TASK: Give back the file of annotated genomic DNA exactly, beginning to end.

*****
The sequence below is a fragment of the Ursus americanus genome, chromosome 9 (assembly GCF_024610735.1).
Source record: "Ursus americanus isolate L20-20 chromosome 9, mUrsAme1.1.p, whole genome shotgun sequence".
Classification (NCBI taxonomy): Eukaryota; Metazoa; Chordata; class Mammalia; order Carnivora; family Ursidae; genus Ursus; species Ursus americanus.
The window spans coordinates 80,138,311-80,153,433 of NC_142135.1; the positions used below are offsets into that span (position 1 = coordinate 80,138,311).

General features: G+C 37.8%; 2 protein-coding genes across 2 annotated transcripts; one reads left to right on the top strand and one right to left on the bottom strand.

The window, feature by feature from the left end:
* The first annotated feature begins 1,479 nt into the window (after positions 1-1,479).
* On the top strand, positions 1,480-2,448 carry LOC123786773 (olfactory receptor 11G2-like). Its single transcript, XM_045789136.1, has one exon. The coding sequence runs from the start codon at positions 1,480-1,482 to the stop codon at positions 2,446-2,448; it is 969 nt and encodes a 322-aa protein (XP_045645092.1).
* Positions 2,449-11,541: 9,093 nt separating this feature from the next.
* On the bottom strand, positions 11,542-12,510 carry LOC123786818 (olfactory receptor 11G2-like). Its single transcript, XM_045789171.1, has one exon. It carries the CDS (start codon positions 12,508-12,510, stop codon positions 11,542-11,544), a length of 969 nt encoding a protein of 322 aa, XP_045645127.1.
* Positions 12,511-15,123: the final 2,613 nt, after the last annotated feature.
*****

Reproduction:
The sequence below is a fragment of the Ursus americanus genome, chromosome 9 (assembly GCF_024610735.1).
Source record: "Ursus americanus isolate L20-20 chromosome 9, mUrsAme1.1.p, whole genome shotgun sequence".
Classification (NCBI taxonomy): Eukaryota; Metazoa; Chordata; class Mammalia; order Carnivora; family Ursidae; genus Ursus; species Ursus americanus.
The window spans coordinates 80,138,311-80,153,433 of NC_142135.1; the positions used below are offsets into that span (position 1 = coordinate 80,138,311).

General features: G+C 37.8%; 2 protein-coding genes across 2 annotated transcripts; one reads left to right on the top strand and one right to left on the bottom strand.

The window, feature by feature from the left end:
* The first annotated feature begins 1,479 nt into the window (after positions 1-1,479).
* On the top strand, positions 1,480-2,448 carry LOC123786773 (olfactory receptor 11G2-like). Its single transcript, XM_045789136.1, has one exon. The coding sequence runs from the start codon at positions 1,480-1,482 to the stop codon at positions 2,446-2,448; it is 969 nt and encodes a 322-aa protein (XP_045645092.1).
* Positions 2,449-11,541: 9,093 nt separating this feature from the next.
* On the bottom strand, positions 11,542-12,510 carry LOC123786818 (olfactory receptor 11G2-like). Its single transcript, XM_045789171.1, has one exon. It carries the CDS (start codon positions 12,508-12,510, stop codon positions 11,542-11,544), a length of 969 nt encoding a protein of 322 aa, XP_045645127.1.
* Positions 12,511-15,123: the final 2,613 nt, after the last annotated feature.